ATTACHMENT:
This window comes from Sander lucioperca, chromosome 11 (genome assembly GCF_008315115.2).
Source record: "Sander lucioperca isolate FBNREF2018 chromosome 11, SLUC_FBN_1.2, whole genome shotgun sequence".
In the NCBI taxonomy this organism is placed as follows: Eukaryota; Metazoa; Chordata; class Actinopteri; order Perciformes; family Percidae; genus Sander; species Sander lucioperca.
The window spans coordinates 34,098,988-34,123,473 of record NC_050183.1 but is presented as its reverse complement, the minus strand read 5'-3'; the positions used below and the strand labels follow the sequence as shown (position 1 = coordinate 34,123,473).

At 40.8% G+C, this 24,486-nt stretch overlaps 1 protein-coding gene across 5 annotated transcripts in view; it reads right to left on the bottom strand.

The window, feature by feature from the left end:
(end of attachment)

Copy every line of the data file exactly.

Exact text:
This window comes from Sander lucioperca, chromosome 11 (genome assembly GCF_008315115.2).
Source record: "Sander lucioperca isolate FBNREF2018 chromosome 11, SLUC_FBN_1.2, whole genome shotgun sequence".
In the NCBI taxonomy this organism is placed as follows: Eukaryota; Metazoa; Chordata; class Actinopteri; order Perciformes; family Percidae; genus Sander; species Sander lucioperca.
The window spans coordinates 34,098,988-34,123,473 of record NC_050183.1 but is presented as its reverse complement, the minus strand read 5'-3'; the positions used below and the strand labels follow the sequence as shown (position 1 = coordinate 34,123,473).

At 40.8% G+C, this 24,486-nt stretch overlaps 1 protein-coding gene across 5 annotated transcripts in view; it reads right to left on the bottom strand.

The window, feature by feature from the left end: